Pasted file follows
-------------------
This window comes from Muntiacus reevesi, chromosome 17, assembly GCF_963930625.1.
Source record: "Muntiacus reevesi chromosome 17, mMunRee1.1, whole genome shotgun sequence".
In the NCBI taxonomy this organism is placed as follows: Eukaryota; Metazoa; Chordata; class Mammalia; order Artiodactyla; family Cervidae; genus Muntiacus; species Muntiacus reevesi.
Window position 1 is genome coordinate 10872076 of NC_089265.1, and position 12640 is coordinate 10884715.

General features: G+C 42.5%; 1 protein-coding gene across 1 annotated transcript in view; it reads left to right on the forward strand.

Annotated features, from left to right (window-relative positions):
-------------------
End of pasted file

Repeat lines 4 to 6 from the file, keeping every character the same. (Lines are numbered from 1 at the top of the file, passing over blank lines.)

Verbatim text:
Window position 1 is genome coordinate 10872076 of NC_089265.1, and position 12640 is coordinate 10884715.

General features: G+C 42.5%; 1 protein-coding gene across 1 annotated transcript in view; it reads left to right on the forward strand.

Annotated features, from left to right (window-relative positions):